mean_cheez's Chrono Cross (PlayStation) review

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Radical dreams come true.

My review begins with a story. Last semester I decided to borrow Chrono Cross from a friend. I'd owned it at one point but had only gotten through about 3/4 of the game before distraction set it and I moved on. As an avowed fan of Chrono Trigger, however, I knew I had to go back and play through it at least once. I decided to start playing through it again a few weekends before finals week, with mounds of papers waiting to be finished. "Oh, I'll just start playing for a little while." After a few hours, coming up for air and a little food, perhaps, I had a D'oh moment and realized I had no PS1 memory card to save with. Oh. I was faced with a dilemma -- stop playing and wait 'til I could grab a memory card from home, OR keep playing and risk losing all my work in one mishandled boss fight.

15 hours later I saved for the first time. I've never been stuck so hard on everything about a game, unable to put the controller down, and I have to say that Chrono Cross, to me, has to be one of the best sorta-sequels out there. Because that's the thing -- it's not exactly a sequel to Chrono Trigger. There's no continued storyline and little but hints and winking references to old characters to link the two games. As opposed to untangling the web created in the original, Chrono Cross simply pulls back and shows us a different portion of the web, a new set of characters and plotlines with some intriguing connections to the old world we know and love. But I'll try to explain my love for the game by addressing four main points: story, gameplay, visuals and audio.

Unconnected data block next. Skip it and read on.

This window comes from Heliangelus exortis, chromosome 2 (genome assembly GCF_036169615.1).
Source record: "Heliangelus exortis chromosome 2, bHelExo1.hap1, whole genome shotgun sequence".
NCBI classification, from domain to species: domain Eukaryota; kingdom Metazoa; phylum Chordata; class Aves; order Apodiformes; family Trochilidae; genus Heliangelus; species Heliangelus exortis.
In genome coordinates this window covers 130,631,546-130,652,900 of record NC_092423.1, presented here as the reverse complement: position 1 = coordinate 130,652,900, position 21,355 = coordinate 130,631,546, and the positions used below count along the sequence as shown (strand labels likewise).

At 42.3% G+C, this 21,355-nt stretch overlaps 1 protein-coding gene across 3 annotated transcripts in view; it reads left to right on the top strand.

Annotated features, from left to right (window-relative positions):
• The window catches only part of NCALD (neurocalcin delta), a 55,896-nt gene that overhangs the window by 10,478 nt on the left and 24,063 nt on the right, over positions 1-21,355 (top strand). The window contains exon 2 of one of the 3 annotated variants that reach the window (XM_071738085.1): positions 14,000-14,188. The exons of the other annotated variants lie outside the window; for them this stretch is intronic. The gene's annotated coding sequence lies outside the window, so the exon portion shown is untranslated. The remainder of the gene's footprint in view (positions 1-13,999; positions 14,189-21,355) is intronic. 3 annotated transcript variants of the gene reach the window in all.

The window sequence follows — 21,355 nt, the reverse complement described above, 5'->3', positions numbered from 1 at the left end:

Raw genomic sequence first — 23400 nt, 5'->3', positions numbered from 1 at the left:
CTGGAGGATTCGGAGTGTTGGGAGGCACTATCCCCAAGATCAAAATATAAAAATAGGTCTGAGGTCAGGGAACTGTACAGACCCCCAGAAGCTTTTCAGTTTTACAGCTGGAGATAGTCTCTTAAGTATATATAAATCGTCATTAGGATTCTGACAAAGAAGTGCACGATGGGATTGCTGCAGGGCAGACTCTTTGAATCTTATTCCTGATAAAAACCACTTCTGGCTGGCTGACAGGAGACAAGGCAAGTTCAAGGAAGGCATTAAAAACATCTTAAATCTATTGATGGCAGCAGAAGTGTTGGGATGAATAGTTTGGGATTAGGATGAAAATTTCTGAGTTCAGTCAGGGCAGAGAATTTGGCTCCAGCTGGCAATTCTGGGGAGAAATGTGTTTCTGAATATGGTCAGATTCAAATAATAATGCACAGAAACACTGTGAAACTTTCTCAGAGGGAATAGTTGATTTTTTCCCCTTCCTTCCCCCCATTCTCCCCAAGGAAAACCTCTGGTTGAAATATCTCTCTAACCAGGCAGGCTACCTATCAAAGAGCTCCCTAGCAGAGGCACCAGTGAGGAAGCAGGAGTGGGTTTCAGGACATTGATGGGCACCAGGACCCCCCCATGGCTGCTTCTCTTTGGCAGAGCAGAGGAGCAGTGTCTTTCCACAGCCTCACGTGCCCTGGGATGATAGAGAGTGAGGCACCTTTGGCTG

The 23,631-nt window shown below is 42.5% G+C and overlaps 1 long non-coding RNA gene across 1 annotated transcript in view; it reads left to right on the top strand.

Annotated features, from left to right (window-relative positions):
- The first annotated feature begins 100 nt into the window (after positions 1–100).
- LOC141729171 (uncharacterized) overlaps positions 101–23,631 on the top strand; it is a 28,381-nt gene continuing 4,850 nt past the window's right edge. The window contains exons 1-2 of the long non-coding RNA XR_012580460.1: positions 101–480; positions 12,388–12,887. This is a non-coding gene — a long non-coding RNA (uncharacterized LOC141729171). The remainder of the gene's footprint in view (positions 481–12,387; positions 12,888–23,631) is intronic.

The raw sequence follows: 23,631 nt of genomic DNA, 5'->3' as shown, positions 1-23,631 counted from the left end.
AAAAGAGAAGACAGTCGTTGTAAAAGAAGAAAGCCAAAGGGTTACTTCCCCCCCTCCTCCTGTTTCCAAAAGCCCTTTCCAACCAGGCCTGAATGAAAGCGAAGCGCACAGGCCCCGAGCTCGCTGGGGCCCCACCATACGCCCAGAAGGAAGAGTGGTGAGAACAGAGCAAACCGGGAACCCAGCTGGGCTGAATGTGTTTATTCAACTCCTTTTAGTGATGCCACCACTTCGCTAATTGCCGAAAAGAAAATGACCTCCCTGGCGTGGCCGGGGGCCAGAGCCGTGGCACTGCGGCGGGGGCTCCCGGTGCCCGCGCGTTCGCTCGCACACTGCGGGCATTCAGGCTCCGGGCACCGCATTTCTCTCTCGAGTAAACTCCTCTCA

Story

Chrono Cross presents a deep story riddled with lovable characters and references that will inspire a few "oh shit" moments for fans of Chrono Trigger. The triangle created by the three main characters -- Serge, Kid and Lynx -- only deepens as the story progresses, offering a complex view of personalities and multiple identities that can even be a little overwhelming at times. The mutiple timelines offer a fascinating view of reactions to the adventure found in Chrono Trigger while building a world that can exist entirely on its own.